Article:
COMMON TREES & SHRUBS
of California's Sierra Nevada Foothills

 

Read excerpts from Jim Conrad's Naturalist Newsletter concerning these Foothill trees & bushes:

 

PROFILES OF SELECTED WOODY PLANTS:

PINES (species profiles here)
  • Ponderosa Pine -- extensively occurring throughout foothills
  • Sugar Pine -- higher, moister elevations
  • Digger Pine -- lower, drier elevations

flowers of Pacific Madrone, Arbutus menziessiPacific Madrone, Arbutus menziesii,  is an abundant, small tree with leathery, evergreen leaves 3-6 inches long, flowering in early spring. At the left you see how clusters of white, globular flowers form at the end of branches. The tree is easy to identify because its trunk is smooth, reddish-brown color, and has a tendency to peel into thin, irregular sections exposing greenish-brown inner bark. In the fall it becomes even easier to identify because of its bright orangish-red, spherical but bumpy fruits. The various manzanitas are similar but they are bushes typically around 3 feet high and most of them have rounder leaves than those shown at the right.


Mountain Misery, also called Kit-kit-dizze, is Chamaebatia foliolosaMountain Misery, also called Kit-kit-dizze (Chamaebatia foliolosa), gets the "misery" part of its name from growing in such dense, knee-high thickets that when you try to walk through them it's a miserable experience. Also the leaves are so resinous and gummy that they wad up on your feet. However, on warm, sunny days the resin creates a nice fragrance. From the flower and immature "hip" developing in the picture at the right you might guess that the species is a member of the Rose Family. Since the plant grows so low you might be tempted to call it a wildflower, not a shrub. Here it is considered a shrub because of its tough, woody stem. Often the plants forms extensive carpets so dense that few other plants can survive. Their resin causes them to burn readily, but they resprout from underground roots quickly.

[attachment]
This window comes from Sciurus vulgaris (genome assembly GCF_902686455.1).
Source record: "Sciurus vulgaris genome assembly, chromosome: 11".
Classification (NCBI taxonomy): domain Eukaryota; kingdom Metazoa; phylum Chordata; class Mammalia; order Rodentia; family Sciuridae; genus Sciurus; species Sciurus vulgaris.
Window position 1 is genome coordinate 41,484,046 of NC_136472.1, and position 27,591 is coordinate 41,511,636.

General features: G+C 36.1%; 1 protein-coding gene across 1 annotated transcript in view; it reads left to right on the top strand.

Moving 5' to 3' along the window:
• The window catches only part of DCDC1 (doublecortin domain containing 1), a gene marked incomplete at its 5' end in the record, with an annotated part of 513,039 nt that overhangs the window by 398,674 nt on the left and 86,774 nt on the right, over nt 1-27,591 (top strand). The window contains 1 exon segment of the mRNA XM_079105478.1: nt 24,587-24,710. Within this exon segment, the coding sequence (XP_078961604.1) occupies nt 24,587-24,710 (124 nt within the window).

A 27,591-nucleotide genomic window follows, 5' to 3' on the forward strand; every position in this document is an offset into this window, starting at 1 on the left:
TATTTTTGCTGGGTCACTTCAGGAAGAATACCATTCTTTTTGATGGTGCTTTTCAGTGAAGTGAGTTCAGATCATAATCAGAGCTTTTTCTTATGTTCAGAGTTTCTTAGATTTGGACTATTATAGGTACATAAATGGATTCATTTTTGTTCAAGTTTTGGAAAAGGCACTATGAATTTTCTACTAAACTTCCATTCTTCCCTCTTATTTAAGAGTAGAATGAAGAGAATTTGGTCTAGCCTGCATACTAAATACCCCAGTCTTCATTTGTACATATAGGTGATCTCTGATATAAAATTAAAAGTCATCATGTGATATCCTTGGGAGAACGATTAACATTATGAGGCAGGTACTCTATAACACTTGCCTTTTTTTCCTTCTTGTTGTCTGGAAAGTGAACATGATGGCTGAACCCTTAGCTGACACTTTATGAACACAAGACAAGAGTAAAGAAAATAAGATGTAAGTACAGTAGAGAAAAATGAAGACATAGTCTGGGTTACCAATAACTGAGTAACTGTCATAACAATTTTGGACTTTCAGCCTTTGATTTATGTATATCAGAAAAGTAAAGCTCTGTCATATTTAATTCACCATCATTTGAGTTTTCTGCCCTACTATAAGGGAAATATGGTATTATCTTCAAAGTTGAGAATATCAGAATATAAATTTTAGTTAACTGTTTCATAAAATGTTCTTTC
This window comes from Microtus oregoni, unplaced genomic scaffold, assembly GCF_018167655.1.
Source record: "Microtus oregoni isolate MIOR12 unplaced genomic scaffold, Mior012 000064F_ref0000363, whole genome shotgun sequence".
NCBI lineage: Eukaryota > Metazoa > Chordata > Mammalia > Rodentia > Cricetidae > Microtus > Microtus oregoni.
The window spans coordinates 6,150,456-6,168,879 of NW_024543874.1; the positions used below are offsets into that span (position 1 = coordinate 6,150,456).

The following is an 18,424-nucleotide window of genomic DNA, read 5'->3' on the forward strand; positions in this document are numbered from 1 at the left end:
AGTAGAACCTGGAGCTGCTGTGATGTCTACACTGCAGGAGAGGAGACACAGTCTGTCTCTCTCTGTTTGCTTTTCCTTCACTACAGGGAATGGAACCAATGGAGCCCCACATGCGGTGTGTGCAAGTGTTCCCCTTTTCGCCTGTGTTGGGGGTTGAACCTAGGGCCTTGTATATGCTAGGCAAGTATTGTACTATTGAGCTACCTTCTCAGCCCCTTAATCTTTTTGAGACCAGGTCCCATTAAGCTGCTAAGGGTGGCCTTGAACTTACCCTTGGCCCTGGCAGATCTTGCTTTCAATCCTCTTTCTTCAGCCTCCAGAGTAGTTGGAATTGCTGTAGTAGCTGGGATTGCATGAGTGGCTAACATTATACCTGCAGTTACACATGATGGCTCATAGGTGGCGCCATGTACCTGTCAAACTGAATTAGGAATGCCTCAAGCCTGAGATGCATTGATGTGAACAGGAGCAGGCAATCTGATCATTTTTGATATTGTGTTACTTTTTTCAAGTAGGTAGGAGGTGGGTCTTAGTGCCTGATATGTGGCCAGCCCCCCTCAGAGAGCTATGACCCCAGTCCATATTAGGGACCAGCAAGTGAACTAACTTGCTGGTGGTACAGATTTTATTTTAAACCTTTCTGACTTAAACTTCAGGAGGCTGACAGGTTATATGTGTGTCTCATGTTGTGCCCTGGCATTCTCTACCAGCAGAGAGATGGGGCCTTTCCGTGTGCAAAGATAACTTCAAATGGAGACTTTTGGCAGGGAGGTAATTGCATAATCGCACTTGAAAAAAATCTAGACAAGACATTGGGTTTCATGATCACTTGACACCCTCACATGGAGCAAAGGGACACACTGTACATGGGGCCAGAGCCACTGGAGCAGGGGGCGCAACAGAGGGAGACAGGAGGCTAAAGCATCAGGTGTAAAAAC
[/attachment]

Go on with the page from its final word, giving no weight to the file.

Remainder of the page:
Fremontia, also called California Flannel Bush (Fremontodendron californicum) is spectacular when flowering, a small tree up to 15 feet high and with yellow flowers as large as 2 inches across. Note the small, figlike leaf just below the blossom in the picture below. Its evergreen leaves are covered with reddish-brown hairs. In the foothills it is abundant south of Mariposa County and sometimes planted beyond its native distribution.

Fremontia or California Flannel Bush, FREMONTODENDRON CALIFORNICUMCalifornia Flannel Bush, FREMONTODENDRON CALIFORNICUM -- flower


Deer Brush, Ceanothus integerrimus, unlike some other Ceanothus species, has deciduous leaves and the flowers are so fragrant that many foothill folks call the shrub "Wild Lilac." It is abundant in the foothills, in the forests as well as along roads and at field edges.

Deeer Brush flowers, Ceanothus integerrimusDeer Brush, Ceanothus integerrimus


Mock Orange, Philadelphus lewisiiMock OrangePhiladelphus lewisii, is a much-branched bush up to ten feet high, in late spring capable of being gorgeously arrayed with dense clusters of 25-size white flowers. The flowers of some Mock Orange species are fragrant but ours isn't terribly so. Indians used the slender stems to make shafts for arrows. Our species' Latin name honors Meriwether Lewis of the Lewis and Clark Expedition.


Oak Mistletoe, Phoradendron villosum, growing on California Black Oak, Quercus kelloggiiMistletoe, genus Phoradendron. At the left you see Oak Mistletoe, Phoradendron villosum, growing on California Black Oak, Quercus kelloggii. Though seven species of Phoradendron occur in California, in the Foothills this is the common species. Other California species either possess scale-like leaves or their stems are hairless or nearly so, while the stems of Oak Mistletoe are velvety.


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